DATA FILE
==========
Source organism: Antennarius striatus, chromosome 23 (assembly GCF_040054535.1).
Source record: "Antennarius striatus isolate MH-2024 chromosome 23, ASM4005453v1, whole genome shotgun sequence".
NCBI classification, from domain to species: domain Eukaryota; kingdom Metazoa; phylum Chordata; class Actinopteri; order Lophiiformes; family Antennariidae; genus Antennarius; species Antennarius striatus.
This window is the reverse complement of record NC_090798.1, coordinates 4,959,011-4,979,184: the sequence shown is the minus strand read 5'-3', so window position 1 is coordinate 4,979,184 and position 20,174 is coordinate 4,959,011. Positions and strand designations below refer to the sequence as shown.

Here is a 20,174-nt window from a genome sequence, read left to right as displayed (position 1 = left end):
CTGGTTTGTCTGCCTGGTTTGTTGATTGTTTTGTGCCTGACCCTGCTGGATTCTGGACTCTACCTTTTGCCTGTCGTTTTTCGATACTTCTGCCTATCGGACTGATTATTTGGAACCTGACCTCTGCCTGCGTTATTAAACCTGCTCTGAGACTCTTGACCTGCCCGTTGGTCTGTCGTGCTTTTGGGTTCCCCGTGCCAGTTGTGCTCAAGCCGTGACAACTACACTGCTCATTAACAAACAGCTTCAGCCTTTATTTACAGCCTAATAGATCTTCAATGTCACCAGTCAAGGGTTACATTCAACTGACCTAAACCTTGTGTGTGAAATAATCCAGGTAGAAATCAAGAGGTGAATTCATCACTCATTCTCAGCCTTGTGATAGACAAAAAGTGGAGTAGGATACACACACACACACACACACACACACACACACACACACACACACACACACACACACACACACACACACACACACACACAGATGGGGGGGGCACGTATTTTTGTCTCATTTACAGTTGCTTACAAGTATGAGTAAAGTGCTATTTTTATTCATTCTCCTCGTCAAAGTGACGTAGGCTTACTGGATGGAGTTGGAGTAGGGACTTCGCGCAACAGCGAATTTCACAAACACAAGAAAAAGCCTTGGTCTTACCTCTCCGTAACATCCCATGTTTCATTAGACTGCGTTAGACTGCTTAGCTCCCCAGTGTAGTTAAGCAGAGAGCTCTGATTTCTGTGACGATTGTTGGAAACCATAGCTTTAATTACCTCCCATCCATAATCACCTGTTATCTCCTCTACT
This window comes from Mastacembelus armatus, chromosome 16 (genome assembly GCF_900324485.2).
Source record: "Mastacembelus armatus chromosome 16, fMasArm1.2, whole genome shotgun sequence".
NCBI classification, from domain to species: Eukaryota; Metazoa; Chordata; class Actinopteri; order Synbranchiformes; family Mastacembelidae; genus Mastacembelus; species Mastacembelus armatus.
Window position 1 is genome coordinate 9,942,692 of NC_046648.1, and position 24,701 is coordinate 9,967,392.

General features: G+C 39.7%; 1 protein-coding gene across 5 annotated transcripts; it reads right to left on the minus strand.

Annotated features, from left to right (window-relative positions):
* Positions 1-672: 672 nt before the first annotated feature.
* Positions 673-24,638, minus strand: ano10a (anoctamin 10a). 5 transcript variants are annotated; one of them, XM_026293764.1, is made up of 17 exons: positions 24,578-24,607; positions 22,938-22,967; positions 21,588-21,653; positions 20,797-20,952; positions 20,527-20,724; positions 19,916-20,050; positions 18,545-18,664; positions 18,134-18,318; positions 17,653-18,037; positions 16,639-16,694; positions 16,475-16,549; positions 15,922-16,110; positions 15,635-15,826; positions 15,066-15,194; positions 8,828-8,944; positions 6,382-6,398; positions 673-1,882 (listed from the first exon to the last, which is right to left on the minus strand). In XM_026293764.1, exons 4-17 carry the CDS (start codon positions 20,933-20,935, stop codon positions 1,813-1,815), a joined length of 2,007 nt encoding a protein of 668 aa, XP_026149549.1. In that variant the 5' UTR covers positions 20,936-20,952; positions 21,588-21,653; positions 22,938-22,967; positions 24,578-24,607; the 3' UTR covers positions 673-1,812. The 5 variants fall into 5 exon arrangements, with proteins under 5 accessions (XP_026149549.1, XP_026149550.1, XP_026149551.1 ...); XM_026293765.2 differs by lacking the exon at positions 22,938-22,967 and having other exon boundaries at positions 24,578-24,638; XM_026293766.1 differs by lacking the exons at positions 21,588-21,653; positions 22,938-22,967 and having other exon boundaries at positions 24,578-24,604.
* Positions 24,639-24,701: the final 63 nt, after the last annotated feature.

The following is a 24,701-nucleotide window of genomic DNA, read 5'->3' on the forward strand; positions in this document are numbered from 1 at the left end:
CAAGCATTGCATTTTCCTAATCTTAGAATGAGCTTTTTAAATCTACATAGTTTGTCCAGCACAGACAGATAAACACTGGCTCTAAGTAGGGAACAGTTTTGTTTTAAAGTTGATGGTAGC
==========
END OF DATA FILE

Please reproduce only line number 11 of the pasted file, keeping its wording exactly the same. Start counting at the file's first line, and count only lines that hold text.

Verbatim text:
General features: G+C 39.7%; 1 protein-coding gene across 5 annotated transcripts; it reads right to left on the minus strand.